It is no coincidence that questions about Cather's sexuality frequently underlie attempts to interpret her decision to destroy her letters, that answers to those questions are so often what we want the letters to reveal. While we in 2005 are largely enthusiastic about the possibility of women as authors, authorship is, historically, complexly connected to masculinity. Praising Cather for her realistic treatment of frontier life in My Ántonia, Wallace Stegner critiques her artistic forays in Shadows on the Rock as follows: ". . . it's all in pastels, it's static, like a mural. There's no activity going on, there's no conflict, and there's not much depth of color or perspective. They pass like shadows on the rock. It's less virile. Maybe that's not quite the word for Willa Cather, but it is less virile than what she was doing when she wrote about people like Ántonia"(Stegner and Etulain 134). Cather is having trouble here, Stegner observes, but it's nothing a little authorial viagra wouldn't cure. But Stegner is also having a difficult time of it—difficulty telling the difference between characters and people, which is to say difficulty recognizing Cather as an author (capital "A," trailing clouds of genius) when the text isn't explicitly "about" the west in what he defines as realistic ways, difficulty seeing her art as legitimate when she strays into French Canada or into a kind of writing that questions the possibility of veracity: ". . . she was a first-rate novelist only when she dealt with what she knew from Red Cloud and the big grasslands. They were what she was born to write; the rest of it was got up" (Sparrow's Fall 7). The essentialized, gendered dichotomy Stegner expresses is hardly new: writing seen as active, adventuresome, replete with conflict is masculine, while deviations from that—which include much of Cather's experimental and most challenging writingare seen as passive, flat, female, deviant. And when Cather writes that way, she's no author at all. She's just making stuff up.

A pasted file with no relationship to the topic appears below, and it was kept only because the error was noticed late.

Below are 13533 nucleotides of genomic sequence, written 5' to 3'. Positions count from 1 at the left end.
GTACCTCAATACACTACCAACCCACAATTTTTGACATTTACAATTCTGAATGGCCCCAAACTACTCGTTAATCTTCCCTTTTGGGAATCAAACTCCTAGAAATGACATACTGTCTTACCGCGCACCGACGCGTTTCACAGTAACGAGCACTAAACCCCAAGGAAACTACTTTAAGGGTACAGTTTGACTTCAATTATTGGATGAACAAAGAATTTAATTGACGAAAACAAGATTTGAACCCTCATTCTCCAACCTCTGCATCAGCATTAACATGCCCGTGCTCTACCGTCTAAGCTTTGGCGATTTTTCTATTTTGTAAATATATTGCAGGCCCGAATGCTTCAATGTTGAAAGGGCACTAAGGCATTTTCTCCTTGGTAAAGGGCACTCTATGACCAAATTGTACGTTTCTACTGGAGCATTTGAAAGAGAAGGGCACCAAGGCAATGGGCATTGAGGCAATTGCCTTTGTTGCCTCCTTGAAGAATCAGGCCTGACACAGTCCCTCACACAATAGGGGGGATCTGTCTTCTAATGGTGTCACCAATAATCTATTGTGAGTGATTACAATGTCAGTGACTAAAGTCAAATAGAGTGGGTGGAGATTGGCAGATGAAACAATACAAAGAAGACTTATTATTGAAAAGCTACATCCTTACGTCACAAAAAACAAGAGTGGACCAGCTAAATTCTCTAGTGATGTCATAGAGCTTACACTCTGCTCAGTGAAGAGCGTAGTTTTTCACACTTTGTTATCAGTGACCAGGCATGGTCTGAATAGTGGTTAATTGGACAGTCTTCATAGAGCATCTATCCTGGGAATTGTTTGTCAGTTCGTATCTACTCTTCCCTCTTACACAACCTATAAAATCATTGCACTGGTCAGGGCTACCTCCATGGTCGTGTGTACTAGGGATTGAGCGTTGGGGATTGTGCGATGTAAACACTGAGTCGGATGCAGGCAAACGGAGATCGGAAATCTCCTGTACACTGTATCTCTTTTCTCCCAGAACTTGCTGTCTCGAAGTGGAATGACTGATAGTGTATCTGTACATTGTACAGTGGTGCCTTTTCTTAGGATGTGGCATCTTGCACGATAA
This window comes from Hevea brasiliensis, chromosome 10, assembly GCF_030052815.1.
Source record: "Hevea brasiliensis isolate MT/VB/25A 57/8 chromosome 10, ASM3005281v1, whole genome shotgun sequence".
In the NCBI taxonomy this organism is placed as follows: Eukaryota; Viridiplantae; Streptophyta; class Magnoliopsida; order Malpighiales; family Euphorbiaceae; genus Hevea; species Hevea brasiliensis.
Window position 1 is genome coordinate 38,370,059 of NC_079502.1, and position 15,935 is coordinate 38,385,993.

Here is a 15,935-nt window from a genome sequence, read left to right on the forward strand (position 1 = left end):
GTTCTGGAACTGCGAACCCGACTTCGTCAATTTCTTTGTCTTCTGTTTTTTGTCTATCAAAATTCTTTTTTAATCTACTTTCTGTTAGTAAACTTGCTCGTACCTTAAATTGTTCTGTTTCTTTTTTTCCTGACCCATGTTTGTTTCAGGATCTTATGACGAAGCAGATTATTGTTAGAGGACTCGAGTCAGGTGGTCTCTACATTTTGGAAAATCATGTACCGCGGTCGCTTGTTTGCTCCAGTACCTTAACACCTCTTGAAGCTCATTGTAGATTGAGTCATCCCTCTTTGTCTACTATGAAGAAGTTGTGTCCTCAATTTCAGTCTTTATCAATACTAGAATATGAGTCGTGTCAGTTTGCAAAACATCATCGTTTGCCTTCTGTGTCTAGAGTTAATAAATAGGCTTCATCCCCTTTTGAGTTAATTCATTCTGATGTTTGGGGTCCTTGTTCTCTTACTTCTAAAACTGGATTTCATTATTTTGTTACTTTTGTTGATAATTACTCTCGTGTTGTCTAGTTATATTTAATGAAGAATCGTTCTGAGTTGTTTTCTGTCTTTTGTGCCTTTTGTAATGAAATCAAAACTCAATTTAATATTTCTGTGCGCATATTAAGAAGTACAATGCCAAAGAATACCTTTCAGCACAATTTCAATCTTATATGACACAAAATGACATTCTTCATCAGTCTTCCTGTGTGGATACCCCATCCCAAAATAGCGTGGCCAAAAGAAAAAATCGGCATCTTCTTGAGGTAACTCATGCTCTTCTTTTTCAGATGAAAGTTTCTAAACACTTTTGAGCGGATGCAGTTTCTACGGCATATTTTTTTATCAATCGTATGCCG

When Stegner complains that Cather strays from the appropriately realistic western material, that her imaginative ventures out of the West are "got up," or when he implies that, although women may write (and write well), real authorship requires virility, he speaks the discourse authorized by the West, where, as Nathaniel Lewis points out, authenticity and realism are the coins of the realm. In other words, its not so much that Stegner was wrong (about Cather, about authorship), as that he unwittingly displays the theories of authorship that dictate how we interpret western literature. And because Stegner had—and continues to have—palpable influence among western scholars, he helps keep those theories in play and unacknowledged. Not coincidentally, the very theories of a virile literature that uphold his critique of Cather function to fortify Stegner's reputation as a Very Important Author.